Ship models built inside glass bottles have amazed viewers for centuries. Sailors had plenty of time on their hands in their off-duty hours, and a ready supply of bottles, wood, and cloth. They also had the requisite knowledge of ships and rigging to make accurate models. The trick was to build one inside a bottle when it was apparent to all viewers that it would not fit through the bottle’s neck. How was it done? The ship was built outside the bottle but the rigging was designed so that it laid down on the deck of the ship while it was inserted into the bottle. Then a single string was pulled that erected the masts and rigging inside the bottle. The masts were glued in place and finally the erecting string was cut and removed, leaving a fully rigged ship inside the bottle…that is, if everything went as planned.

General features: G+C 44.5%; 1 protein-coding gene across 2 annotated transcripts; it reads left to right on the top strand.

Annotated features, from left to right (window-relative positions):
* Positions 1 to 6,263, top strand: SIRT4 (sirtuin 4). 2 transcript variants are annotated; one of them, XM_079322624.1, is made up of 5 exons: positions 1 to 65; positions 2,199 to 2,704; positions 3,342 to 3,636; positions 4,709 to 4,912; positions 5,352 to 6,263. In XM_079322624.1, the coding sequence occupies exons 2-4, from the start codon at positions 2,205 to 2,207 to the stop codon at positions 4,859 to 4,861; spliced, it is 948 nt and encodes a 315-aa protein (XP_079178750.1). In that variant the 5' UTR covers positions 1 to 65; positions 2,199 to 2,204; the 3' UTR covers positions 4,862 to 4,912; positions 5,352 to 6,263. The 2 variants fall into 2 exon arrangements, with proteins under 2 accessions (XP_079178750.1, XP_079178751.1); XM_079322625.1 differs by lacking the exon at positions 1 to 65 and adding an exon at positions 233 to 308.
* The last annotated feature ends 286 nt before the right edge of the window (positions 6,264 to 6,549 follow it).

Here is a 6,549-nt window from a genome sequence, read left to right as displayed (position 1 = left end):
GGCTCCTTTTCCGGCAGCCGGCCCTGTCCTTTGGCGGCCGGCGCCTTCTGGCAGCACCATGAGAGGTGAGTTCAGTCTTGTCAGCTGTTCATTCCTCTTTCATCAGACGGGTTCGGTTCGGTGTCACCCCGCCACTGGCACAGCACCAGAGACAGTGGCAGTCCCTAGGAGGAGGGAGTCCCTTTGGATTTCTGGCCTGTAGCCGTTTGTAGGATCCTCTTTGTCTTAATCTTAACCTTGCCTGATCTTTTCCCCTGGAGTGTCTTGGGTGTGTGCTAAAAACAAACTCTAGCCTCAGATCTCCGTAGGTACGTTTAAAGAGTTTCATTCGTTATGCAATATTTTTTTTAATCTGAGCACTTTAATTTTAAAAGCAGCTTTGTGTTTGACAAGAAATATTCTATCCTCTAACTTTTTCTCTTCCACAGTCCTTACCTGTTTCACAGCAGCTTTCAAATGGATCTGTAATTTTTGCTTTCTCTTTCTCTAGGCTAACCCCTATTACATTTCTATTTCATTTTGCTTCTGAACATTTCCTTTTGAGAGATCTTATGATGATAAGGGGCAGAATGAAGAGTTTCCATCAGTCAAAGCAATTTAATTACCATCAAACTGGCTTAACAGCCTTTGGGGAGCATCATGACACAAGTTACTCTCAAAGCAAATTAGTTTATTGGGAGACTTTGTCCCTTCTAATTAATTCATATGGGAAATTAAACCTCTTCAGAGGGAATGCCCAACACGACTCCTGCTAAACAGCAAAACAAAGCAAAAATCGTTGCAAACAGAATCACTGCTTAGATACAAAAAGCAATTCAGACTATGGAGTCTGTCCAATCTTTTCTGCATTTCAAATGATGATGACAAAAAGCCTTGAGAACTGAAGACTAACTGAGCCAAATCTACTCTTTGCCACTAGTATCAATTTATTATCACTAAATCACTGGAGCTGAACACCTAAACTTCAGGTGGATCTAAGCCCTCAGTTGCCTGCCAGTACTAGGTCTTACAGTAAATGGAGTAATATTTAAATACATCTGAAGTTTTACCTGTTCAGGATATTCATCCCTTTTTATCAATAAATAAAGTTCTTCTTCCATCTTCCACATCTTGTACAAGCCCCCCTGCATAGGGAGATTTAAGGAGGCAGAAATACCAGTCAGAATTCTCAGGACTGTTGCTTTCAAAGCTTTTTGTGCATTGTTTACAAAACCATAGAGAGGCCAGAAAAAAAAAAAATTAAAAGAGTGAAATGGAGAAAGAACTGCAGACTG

This modern model is no doubt constructed in the traditional way, because the bottle is intact. Though not of the quality of some you will see in museums by the finest craftsmen, it is probably pretty typical of a real seaman’s model—and a pretty good one at that. The bottle stands about 12”-tall and the ship is about 5”-long. A US quarter in the photos provides scale reference.

Exhibit added: December 31, 2011 - Last modified: April 19, 2023

Presented by The Joe Martin Foundation for Exceptional Craftsmanship